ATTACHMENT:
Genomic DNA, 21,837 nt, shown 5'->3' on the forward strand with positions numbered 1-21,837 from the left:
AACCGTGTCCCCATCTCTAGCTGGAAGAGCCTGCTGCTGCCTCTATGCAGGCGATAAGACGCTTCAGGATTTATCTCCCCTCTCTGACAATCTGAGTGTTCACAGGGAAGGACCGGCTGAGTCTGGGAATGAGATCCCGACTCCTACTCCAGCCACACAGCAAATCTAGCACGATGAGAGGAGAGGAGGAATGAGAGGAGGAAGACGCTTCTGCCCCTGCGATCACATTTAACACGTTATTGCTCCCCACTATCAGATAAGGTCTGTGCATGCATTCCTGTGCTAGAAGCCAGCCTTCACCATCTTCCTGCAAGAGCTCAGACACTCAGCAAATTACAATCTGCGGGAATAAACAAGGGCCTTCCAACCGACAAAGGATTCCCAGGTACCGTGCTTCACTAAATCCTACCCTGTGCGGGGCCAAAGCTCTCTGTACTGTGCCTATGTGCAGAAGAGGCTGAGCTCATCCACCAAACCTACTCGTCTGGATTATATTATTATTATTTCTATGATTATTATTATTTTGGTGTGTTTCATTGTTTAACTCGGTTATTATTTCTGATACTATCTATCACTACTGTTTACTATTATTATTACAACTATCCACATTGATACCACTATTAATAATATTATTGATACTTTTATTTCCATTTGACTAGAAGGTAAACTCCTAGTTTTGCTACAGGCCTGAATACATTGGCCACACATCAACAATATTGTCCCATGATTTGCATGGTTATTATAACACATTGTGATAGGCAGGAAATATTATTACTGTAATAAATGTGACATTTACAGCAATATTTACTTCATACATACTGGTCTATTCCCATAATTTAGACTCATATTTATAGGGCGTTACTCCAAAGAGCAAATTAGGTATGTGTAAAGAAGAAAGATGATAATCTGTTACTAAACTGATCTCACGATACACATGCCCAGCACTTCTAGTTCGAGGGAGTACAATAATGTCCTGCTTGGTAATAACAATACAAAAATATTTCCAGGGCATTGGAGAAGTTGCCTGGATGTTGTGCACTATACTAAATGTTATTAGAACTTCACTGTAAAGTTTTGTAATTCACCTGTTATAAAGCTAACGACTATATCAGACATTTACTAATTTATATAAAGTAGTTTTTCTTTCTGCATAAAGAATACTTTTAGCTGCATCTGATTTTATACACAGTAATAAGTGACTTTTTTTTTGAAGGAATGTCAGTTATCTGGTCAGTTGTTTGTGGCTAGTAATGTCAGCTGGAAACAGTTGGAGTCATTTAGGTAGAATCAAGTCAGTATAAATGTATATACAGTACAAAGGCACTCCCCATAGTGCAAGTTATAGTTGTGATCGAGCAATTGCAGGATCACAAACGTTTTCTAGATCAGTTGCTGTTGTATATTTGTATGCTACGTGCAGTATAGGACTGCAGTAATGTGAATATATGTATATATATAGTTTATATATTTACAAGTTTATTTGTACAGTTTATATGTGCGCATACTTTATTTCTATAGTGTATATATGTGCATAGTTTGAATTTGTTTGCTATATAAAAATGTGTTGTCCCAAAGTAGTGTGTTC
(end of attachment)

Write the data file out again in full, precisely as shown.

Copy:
Genomic DNA, 21,837 nt, shown 5'->3' on the forward strand with positions numbered 1-21,837 from the left:
AACCGTGTCCCCATCTCTAGCTGGAAGAGCCTGCTGCTGCCTCTATGCAGGCGATAAGACGCTTCAGGATTTATCTCCCCTCTCTGACAATCTGAGTGTTCACAGGGAAGGACCGGCTGAGTCTGGGAATGAGATCCCGACTCCTACTCCAGCCACACAGCAAATCTAGCACGATGAGAGGAGAGGAGGAATGAGAGGAGGAAGACGCTTCTGCCCCTGCGATCACATTTAACACGTTATTGCTCCCCACTATCAGATAAGGTCTGTGCATGCATTCCTGTGCTAGAAGCCAGCCTTCACCATCTTCCTGCAAGAGCTCAGACACTCAGCAAATTACAATCTGCGGGAATAAACAAGGGCCTTCCAACCGACAAAGGATTCCCAGGTACCGTGCTTCACTAAATCCTACCCTGTGCGGGGCCAAAGCTCTCTGTACTGTGCCTATGTGCAGAAGAGGCTGAGCTCATCCACCAAACCTACTCGTCTGGATTATATTATTATTATTTCTATGATTATTATTATTTTGGTGTGTTTCATTGTTTAACTCGGTTATTATTTCTGATACTATCTATCACTACTGTTTACTATTATTATTACAACTATCCACATTGATACCACTATTAATAATATTATTGATACTTTTATTTCCATTTGACTAGAAGGTAAACTCCTAGTTTTGCTACAGGCCTGAATACATTGGCCACACATCAACAATATTGTCCCATGATTTGCATGGTTATTATAACACATTGTGATAGGCAGGAAATATTATTACTGTAATAAATGTGACATTTACAGCAATATTTACTTCATACATACTGGTCTATTCCCATAATTTAGACTCATATTTATAGGGCGTTACTCCAAAGAGCAAATTAGGTATGTGTAAAGAAGAAAGATGATAATCTGTTACTAAACTGATCTCACGATACACATGCCCAGCACTTCTAGTTCGAGGGAGTACAATAATGTCCTGCTTGGTAATAACAATACAAAAATATTTCCAGGGCATTGGAGAAGTTGCCTGGATGTTGTGCACTATACTAAATGTTATTAGAACTTCACTGTAAAGTTTTGTAATTCACCTGTTATAAAGCTAACGACTATATCAGACATTTACTAATTTATATAAAGTAGTTTTTCTTTCTGCATAAAGAATACTTTTAGCTGCATCTGATTTTATACACAGTAATAAGTGACTTTTTTTTTGAAGGAATGTCAGTTATCTGGTCAGTTGTTTGTGGCTAGTAATGTCAGCTGGAAACAGTTGGAGTCATTTAGGTAGAATCAAGTCAGTATAAATGTATATACAGTACAAAGGCACTCCCCATAGTGCAAGTTATAGTTGTGATCGAGCAATTGCAGGATCACAAACGTTTTCTAGATCAGTTGCTGTTGTATATTTGTATGCTACGTGCAGTATAGGACTGCAGTAATGTGAATATATGTATATATATAGTTTATATATTTACAAGTTTATTTGTACAGTTTATATGTGCGCATACTTTATTTCTATAGTGTATATATGTGCATAGTTTGAATTTGTTTGCTATATAAAAATGTGTTGTCCCAAAGTAGTGTGTTC